What Lawyers Really Think Of AI

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Most lawyers aren't worried about being replaced by robots, but they are broadly concerned about the accuracy and ethical implications of generative artificial intelligence, a new survey shows.

Potential "hallucinations" — when an AI model presents inaccurate information — and the technology's inability to grasp the complexities of legal ethics were among the top AI-related concerns cited by attorneys in Law360's 2024 AI Survey. Meanwhile, relatively few attorneys said they fear the loss of white-collar jobs as a result of AI.

The survey, conducted from Dec. 12, 2023 to Feb. 28, 2024, garnered 384 responses.

It showed that lawyers are divided on whether they think the adoption of AI will help or hurt their industry. Most attorneys think it will increase efficiency, but they also see many potential drawbacks, from incorrect information to the risk of malpractice suits.

A sizable 46% of lawyers took a neutral stance on AI, saying both the pros and cons are significant. Another 27% said the changes are likely to benefit legal practice overall, while 23% think they are likely to damage legal practice overall.

The survey revealed a significant gender difference in lawyers' perception of AI: While 30% of men reported a positive sentiment towards AI adoption in the legal industry, only 16% of women did.

Amid widespread worker worries about job loss related to AI, relatively few attorneys have that fear, the survey found.

Only one-quarter of lawyers see "loss of white collar jobs" as a negative effect of AI.

Similarly, just 23% said AI usage would lead to fewer billable hours.

"AI is a useful tool, but it's a tool," one survey respondent said. "It isn't a lawyer. Even when AI can analyze documents for evidence of fraud or concealment, or draft rudimentary motions, that doesn't mean it will replace lawyers. It won't. It may shave billable hours some, but many waves of technology have done that."

Some others weren't so sure about that.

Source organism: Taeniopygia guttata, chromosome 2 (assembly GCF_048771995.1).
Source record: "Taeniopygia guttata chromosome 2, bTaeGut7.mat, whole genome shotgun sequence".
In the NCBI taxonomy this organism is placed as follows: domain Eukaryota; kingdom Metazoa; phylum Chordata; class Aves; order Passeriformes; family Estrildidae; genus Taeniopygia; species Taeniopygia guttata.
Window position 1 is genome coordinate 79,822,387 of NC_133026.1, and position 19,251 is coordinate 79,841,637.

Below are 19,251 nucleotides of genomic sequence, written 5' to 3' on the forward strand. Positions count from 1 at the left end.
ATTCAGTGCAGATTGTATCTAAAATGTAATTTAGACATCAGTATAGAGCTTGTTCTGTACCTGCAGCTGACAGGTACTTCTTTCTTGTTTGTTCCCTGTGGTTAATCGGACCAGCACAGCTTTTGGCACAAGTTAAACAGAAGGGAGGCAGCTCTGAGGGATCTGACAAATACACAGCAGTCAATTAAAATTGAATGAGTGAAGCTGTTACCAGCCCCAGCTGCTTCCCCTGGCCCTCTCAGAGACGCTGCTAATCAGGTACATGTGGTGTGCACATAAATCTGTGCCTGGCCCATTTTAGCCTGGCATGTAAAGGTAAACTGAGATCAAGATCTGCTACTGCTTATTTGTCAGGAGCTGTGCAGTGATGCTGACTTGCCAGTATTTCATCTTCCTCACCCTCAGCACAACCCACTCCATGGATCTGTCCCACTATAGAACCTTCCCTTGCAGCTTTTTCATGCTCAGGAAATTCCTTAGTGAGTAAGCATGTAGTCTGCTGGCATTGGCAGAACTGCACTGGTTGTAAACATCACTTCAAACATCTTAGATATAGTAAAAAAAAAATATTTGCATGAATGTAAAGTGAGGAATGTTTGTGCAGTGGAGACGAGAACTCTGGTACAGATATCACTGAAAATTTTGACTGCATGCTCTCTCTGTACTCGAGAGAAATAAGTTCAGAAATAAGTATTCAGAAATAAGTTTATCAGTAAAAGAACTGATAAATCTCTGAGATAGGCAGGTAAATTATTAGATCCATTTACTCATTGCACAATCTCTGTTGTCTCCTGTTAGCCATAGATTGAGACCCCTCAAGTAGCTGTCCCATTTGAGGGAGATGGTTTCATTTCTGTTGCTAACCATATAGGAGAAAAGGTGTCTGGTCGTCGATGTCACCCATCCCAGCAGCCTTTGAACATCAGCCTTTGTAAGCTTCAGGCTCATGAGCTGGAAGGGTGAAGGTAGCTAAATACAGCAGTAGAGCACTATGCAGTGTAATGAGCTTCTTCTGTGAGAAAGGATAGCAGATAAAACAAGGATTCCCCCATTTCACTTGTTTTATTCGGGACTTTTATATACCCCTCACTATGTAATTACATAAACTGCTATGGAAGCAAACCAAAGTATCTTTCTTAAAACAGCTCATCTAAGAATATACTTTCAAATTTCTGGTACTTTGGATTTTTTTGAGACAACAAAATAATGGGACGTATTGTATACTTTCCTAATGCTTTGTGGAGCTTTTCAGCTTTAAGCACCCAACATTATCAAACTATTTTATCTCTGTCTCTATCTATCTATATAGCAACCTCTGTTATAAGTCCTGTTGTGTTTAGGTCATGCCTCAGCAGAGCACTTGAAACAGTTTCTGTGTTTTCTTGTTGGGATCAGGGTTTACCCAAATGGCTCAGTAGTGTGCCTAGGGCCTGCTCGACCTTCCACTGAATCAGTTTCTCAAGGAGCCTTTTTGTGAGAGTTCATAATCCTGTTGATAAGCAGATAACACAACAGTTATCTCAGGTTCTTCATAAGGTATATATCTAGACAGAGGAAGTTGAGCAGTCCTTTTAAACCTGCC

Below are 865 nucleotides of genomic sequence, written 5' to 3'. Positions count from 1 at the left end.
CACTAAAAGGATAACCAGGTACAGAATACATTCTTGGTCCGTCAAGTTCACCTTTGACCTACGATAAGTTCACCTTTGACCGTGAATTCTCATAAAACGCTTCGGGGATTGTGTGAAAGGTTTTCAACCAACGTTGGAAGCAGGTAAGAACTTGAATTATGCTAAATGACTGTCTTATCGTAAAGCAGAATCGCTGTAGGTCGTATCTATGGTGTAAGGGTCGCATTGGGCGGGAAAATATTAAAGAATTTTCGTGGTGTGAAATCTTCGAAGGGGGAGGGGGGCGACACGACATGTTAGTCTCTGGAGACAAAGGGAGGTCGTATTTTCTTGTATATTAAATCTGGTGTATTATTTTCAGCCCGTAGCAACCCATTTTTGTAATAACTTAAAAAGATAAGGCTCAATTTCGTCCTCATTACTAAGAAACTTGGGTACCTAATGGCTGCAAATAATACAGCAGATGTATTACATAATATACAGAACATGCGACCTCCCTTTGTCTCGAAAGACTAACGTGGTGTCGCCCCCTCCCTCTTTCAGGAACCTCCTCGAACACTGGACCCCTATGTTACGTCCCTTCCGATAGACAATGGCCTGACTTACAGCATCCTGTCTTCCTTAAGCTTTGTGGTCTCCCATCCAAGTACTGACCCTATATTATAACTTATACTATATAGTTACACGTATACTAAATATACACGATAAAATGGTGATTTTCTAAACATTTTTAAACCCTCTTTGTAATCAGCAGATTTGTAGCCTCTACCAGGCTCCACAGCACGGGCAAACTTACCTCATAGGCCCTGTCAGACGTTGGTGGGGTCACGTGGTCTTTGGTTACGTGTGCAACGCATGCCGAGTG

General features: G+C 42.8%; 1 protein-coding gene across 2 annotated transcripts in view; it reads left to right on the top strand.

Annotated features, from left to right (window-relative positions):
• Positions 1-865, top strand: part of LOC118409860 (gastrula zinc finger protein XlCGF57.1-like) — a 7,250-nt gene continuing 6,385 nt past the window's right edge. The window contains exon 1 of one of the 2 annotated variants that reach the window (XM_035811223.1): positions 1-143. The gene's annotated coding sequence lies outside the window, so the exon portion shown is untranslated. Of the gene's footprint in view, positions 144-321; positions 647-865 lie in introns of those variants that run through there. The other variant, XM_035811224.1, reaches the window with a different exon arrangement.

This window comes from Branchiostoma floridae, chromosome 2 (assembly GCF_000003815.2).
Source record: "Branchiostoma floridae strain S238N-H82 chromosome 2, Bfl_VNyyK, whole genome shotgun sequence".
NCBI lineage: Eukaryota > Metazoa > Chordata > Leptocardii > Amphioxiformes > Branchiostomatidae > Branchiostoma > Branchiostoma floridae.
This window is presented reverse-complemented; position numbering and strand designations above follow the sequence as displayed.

"I do not see AI as a positive for the profession — a lot of lawyers will be out of work," said another attorney. "I know at least one Fortune 500 company whose in-house counsel told our firm that they would prefer to use AI rather than pay for outside counsel."

When asked what they envision as the negative effects of law firms' adoption of AI, most lawyers also cited issues with accuracy in learning and providing responses.

And two-thirds fear potential malpractice claims for AI usage.

More than half of respondents said they think AI could diminish opportunities for new lawyers to do basic legal work.

A lawyer supportive of using technology in legal practice was still concerned "about the loss of in-person relationships and mentoring that technologies can create."

"Generative AI could be great as a supplement, but not as a replacement for humans and human interaction," the lawyer said.

In lawyers' eyes, increased efficiency in administrative tasks stood out as an advantage of using AI, with 74% saying they saw that as a positive effect of firms' adoption of artificial intelligence.

About half think cost savings passed on to clients could be a benefit, and 41% think it would help their ability to expand their caseload due to streamlined work.

Only 26% envision expanded services to low-income clients arising from AI.

Meanwhile, most lawyers are uneasy about AI's imperfect grasp of legal ethics and standards. Just over three-quarters of respondents cited this issue as a concern.

"Only humans have conscience," one survey respondent wrote. "Depending on computers to tell us the 'right answers' may lead to erosion of our 'humanity.'"

Difficulty in maintaining client confidentiality, security and data privacy was another common concern, with almost 60% pointing to that as a concern.

With the AI landscape changing quickly, more than half of lawyers think there are challenges in keeping pace with rapid advances in the technology, the survey showed.

"Like any new technology, AI will be evolutionary," one attorney said. "I hope that safeguards can be built in and people will be able to control AI, not the other way around."

--Editing by Pamela Wilkinson, John Campbell, Rachel Reimer and Jack Collens. Graphics by Jason Mallory.

For a reprint of this article, please contact reprints@law360.com.



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